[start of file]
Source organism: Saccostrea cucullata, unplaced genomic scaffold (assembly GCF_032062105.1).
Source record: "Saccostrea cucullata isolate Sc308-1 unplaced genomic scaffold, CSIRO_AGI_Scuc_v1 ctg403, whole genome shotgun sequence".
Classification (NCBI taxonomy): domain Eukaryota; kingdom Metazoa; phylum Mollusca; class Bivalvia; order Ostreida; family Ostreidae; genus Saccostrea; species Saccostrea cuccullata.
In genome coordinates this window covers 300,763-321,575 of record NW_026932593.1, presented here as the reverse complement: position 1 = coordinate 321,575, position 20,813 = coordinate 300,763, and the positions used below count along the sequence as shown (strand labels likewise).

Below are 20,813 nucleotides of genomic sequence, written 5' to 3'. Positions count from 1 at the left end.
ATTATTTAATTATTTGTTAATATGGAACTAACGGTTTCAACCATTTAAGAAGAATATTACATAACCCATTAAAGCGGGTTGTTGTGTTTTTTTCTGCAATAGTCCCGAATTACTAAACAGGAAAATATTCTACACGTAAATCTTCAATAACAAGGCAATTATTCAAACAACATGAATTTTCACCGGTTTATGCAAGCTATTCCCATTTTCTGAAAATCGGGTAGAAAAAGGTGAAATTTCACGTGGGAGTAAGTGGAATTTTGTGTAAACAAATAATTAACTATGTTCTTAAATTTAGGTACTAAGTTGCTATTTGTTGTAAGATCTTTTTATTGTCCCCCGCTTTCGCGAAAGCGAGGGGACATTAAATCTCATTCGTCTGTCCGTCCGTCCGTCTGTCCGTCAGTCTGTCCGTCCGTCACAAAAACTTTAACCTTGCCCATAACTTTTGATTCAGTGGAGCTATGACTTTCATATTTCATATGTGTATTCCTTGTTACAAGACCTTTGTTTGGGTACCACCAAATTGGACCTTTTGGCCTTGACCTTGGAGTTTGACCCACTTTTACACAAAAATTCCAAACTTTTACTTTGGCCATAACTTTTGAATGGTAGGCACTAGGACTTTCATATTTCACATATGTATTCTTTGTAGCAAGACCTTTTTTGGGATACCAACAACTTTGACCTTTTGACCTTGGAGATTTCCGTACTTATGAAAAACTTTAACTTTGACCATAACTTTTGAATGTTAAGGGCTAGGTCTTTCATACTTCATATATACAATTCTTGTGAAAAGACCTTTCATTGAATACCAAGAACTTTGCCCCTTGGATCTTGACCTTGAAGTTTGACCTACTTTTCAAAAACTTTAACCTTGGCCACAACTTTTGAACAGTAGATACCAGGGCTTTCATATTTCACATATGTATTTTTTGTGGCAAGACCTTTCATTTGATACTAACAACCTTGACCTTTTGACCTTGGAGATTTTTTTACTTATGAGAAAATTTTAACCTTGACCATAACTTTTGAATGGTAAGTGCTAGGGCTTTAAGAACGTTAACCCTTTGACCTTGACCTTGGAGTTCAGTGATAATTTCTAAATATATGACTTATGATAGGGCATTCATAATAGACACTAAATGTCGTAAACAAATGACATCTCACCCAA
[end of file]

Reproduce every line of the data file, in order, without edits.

Source organism: Saccostrea cucullata, unplaced genomic scaffold (assembly GCF_032062105.1).
Source record: "Saccostrea cucullata isolate Sc308-1 unplaced genomic scaffold, CSIRO_AGI_Scuc_v1 ctg403, whole genome shotgun sequence".
Classification (NCBI taxonomy): domain Eukaryota; kingdom Metazoa; phylum Mollusca; class Bivalvia; order Ostreida; family Ostreidae; genus Saccostrea; species Saccostrea cuccullata.
In genome coordinates this window covers 300,763-321,575 of record NW_026932593.1, presented here as the reverse complement: position 1 = coordinate 321,575, position 20,813 = coordinate 300,763, and the positions used below count along the sequence as shown (strand labels likewise).

Below are 20,813 nucleotides of genomic sequence, written 5' to 3'. Positions count from 1 at the left end.
ATTATTTAATTATTTGTTAATATGGAACTAACGGTTTCAACCATTTAAGAAGAATATTACATAACCCATTAAAGCGGGTTGTTGTGTTTTTTTCTGCAATAGTCCCGAATTACTAAACAGGAAAATATTCTACACGTAAATCTTCAATAACAAGGCAATTATTCAAACAACATGAATTTTCACCGGTTTATGCAAGCTATTCCCATTTTCTGAAAATCGGGTAGAAAAAGGTGAAATTTCACGTGGGAGTAAGTGGAATTTTGTGTAAACAAATAATTAACTATGTTCTTAAATTTAGGTACTAAGTTGCTATTTGTTGTAAGATCTTTTTATTGTCCCCCGCTTTCGCGAAAGCGAGGGGACATTAAATCTCATTCGTCTGTCCGTCCGTCCGTCTGTCCGTCAGTCTGTCCGTCCGTCACAAAAACTTTAACCTTGCCCATAACTTTTGATTCAGTGGAGCTATGACTTTCATATTTCATATGTGTATTCCTTGTTACAAGACCTTTGTTTGGGTACCACCAAATTGGACCTTTTGGCCTTGACCTTGGAGTTTGACCCACTTTTACACAAAAATTCCAAACTTTTACTTTGGCCATAACTTTTGAATGGTAGGCACTAGGACTTTCATATTTCACATATGTATTCTTTGTAGCAAGACCTTTTTTGGGATACCAACAACTTTGACCTTTTGACCTTGGAGATTTCCGTACTTATGAAAAACTTTAACTTTGACCATAACTTTTGAATGTTAAGGGCTAGGTCTTTCATACTTCATATATACAATTCTTGTGAAAAGACCTTTCATTGAATACCAAGAACTTTGCCCCTTGGATCTTGACCTTGAAGTTTGACCTACTTTTCAAAAACTTTAACCTTGGCCACAACTTTTGAACAGTAGATACCAGGGCTTTCATATTTCACATATGTATTTTTTGTGGCAAGACCTTTCATTTGATACTAACAACCTTGACCTTTTGACCTTGGAGATTTTTTTACTTATGAGAAAATTTTAACCTTGACCATAACTTTTGAATGGTAAGTGCTAGGGCTTTAAGAACGTTAACCCTTTGACCTTGACCTTGGAGTTCAGTGATAATTTCTAAATATATGACTTATGATAGGGCATTCATAATAGACACTAAATGTCGTAAACAAATGACATCTCACCCAA